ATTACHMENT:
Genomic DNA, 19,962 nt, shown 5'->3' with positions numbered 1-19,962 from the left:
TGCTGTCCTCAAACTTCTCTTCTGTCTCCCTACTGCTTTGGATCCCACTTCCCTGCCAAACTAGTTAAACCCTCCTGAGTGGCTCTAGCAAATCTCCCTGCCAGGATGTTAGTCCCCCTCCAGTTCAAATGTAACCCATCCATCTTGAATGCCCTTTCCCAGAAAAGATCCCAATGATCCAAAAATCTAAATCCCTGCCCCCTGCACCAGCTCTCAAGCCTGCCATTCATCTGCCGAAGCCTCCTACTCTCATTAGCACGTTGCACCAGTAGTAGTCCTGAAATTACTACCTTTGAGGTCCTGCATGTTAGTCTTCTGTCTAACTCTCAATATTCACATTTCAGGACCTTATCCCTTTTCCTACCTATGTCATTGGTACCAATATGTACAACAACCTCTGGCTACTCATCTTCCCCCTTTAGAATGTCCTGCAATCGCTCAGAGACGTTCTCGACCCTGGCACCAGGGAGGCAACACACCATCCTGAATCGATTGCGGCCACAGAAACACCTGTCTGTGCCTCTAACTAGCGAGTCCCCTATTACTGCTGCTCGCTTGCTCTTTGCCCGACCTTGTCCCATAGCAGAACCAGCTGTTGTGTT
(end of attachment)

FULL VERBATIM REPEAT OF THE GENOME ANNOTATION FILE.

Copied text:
Genomic DNA, 19,962 nt, shown 5'->3' with positions numbered 1-19,962 from the left:
TGCTGTCCTCAAACTTCTCTTCTGTCTCCCTACTGCTTTGGATCCCACTTCCCTGCCAAACTAGTTAAACCCTCCTGAGTGGCTCTAGCAAATCTCCCTGCCAGGATGTTAGTCCCCCTCCAGTTCAAATGTAACCCATCCATCTTGAATGCCCTTTCCCAGAAAAGATCCCAATGATCCAAAAATCTAAATCCCTGCCCCCTGCACCAGCTCTCAAGCCTGCCATTCATCTGCCGAAGCCTCCTACTCTCATTAGCACGTTGCACCAGTAGTAGTCCTGAAATTACTACCTTTGAGGTCCTGCATGTTAGTCTTCTGTCTAACTCTCAATATTCACATTTCAGGACCTTATCCCTTTTCCTACCTATGTCATTGGTACCAATATGTACAACAACCTCTGGCTACTCATCTTCCCCCTTTAGAATGTCCTGCAATCGCTCAGAGACGTTCTCGACCCTGGCACCAGGGAGGCAACACACCATCCTGAATCGATTGCGGCCACAGAAACACCTGTCTGTGCCTCTAACTAGCGAGTCCCCTATTACTGCTGCTCGCTTGCTCTTTGCCCGACCTTGTCCCATAGCAGAACCAGCTGTTGTGTT